About Bulgaria - ICN

By way of tradition the Bulgarians have always valued highly erudition, making efforts to give their children good education. It is no accident that towards the end of the 9th C. Knyaz Boris invited the students of the founders of the Slavonic alphabet Sts. Cyril and Methodius and they became archefounders of education in Bulgaria. Centre of educational activities in the 9th-10th centuries were the literary schools of Ohrid and Preslav, where teaching and dissemination of knowledge were initiated and during the years of the Second Bulgarian Kingdom (1186-1396) such were the literary schools of Kilifarevo and Turnovo that emerged as institutions of higher education, where theology and philosophy were taught. Well-known from that time are the tsar's libraries, the libraries at the literary centres and monasteries.
In the first centuries of Ottoman rule (1396-1878) the only educational centres were the schools at the churches and the monasteries (the so-called cell schools). Instruction in these schools was mainly in the theological-religious vein.
In the 16th-17th centuries the literary schools Sofia and Etropole, the monasteries of Rila and Bachkovo attain significance.
In the years of enlightenment the idea of national education, taken up by Paisiy Hilendarski, was further developed and put to practice by Sofroniy Vrachanski, Neofit Rilski, Petur Beron, Vasil Aprilov, the brothers Dimitur and Konstantin Miladinovi and many other outstanding figures of the Bulgarian National Revival. Gradually the church schools were substituted by secular (mutual instruction and classroom) schools where classes were taught in current Bulgarian.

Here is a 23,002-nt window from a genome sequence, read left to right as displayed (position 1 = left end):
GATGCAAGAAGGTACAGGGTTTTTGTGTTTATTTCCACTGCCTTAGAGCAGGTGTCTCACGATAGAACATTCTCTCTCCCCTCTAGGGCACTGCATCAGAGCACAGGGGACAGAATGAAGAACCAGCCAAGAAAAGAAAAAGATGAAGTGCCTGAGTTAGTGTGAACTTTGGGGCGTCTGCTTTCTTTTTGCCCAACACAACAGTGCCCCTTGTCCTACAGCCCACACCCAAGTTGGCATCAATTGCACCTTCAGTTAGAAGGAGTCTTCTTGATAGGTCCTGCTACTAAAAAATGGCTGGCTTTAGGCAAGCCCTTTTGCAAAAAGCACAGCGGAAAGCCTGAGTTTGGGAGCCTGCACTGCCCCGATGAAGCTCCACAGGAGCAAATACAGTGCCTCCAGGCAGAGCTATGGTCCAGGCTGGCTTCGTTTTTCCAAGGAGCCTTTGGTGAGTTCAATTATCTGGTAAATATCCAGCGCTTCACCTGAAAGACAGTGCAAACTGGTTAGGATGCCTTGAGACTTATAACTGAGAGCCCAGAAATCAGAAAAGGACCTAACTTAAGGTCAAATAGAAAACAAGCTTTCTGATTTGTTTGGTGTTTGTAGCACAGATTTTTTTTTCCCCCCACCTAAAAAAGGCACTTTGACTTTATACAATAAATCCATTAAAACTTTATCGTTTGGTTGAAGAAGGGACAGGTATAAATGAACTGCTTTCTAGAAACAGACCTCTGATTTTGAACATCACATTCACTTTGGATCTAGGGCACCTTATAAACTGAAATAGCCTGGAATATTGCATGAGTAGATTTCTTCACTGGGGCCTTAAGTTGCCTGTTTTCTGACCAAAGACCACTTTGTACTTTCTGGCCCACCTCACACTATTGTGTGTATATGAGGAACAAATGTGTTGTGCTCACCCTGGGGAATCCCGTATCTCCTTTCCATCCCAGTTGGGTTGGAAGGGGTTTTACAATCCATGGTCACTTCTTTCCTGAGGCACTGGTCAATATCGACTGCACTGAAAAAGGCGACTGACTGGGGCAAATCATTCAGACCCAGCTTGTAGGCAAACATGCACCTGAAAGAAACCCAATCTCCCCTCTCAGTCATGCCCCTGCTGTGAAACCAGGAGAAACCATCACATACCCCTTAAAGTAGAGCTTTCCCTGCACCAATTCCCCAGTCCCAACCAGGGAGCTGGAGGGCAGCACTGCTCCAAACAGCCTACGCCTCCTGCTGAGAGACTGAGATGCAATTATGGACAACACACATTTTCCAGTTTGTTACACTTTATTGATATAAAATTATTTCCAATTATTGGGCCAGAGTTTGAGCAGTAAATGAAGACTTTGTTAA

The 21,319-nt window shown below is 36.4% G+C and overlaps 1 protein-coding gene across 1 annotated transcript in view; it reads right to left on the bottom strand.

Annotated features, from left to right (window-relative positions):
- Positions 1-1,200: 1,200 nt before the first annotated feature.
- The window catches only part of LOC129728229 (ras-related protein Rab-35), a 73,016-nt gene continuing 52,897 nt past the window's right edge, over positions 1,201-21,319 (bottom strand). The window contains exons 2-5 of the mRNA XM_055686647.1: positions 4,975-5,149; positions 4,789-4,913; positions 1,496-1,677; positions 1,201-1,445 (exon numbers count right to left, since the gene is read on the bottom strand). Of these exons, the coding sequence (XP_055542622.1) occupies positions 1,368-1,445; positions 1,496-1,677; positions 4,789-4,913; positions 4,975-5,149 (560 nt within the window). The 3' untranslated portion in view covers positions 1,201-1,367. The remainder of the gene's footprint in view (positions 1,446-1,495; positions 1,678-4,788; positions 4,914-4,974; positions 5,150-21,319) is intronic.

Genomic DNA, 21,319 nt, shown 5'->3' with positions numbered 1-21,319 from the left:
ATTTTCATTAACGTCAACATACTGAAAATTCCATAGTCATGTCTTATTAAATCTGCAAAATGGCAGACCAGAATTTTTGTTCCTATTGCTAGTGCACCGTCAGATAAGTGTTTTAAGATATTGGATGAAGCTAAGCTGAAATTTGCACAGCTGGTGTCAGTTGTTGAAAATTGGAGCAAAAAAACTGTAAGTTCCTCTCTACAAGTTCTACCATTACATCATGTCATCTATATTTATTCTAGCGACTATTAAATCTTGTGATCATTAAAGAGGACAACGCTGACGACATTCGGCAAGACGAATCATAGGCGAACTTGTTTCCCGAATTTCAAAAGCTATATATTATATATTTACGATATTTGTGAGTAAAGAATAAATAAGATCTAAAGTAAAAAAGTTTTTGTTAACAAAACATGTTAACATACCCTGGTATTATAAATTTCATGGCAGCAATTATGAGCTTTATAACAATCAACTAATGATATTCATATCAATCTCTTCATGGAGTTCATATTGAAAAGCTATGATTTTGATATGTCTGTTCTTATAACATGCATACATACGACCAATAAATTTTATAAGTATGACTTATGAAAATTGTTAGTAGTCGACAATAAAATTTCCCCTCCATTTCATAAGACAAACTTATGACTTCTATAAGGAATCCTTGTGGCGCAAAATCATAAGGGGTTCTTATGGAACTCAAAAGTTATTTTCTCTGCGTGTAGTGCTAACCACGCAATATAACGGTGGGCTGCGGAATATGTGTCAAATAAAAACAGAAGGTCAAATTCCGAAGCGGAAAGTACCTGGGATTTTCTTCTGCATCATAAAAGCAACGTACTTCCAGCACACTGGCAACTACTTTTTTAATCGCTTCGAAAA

Towards the middle of the 19th C. the first community centres appeared - a unique form of educational organizations.
At present education is obligatory for all children between 7 and 16 years of age. It is free of charge at the public and community schools, and at the universities - only for those students accepted on the basis of state commission.
At private schools the state undertakes to provide basic equipment and gratuitous textbooks. A legal provision exists for opening of foreign educational institutions.
Higher education was initiated for the first time in 1888. The oldest institutions of higher education are to be found in Sofia: Sofia University (1888), the Academy of Medicine (1918), the Institute of Economics (1920), the Academy of Fine Arts (1921), the Conservatoire (1921), etc.
The Bulgarian Literary Society, established in Braila (Romania) in 1869 is considered the first Bulgarian scientific centre. In 1878 it transferred its activity to Sofia and in 1911 it was given the name of Bulgarian Academy of Sciences.
Of major national significance are also the Sts. Cyril and Methodius National Library in Sofia (1878) with its archive of Bulgarian literature, the Ivan Vazov National Library in Plovdiv (1882), the University Library in Sofia (1888).
Towards the end of the 19th C. the foundations of the Bulgarian national museums were laid. In 1990 Bulgaria had 223 museums. Some of the exhibits are unique - authentic works of prehistoric and idol plastic art, gold treasures and icons, works of art that can be traced back to antiquity, to the time of Thracian settlers, and to the Middle Ages. Outdoor museums have been arranged in the archaeological and ethnographical reserves - Nicopolis ad Istrum, Pliska, Preslav, Tsarevets Hill in Veliko Turnovo, Etura in Gabrovo and elsewhere.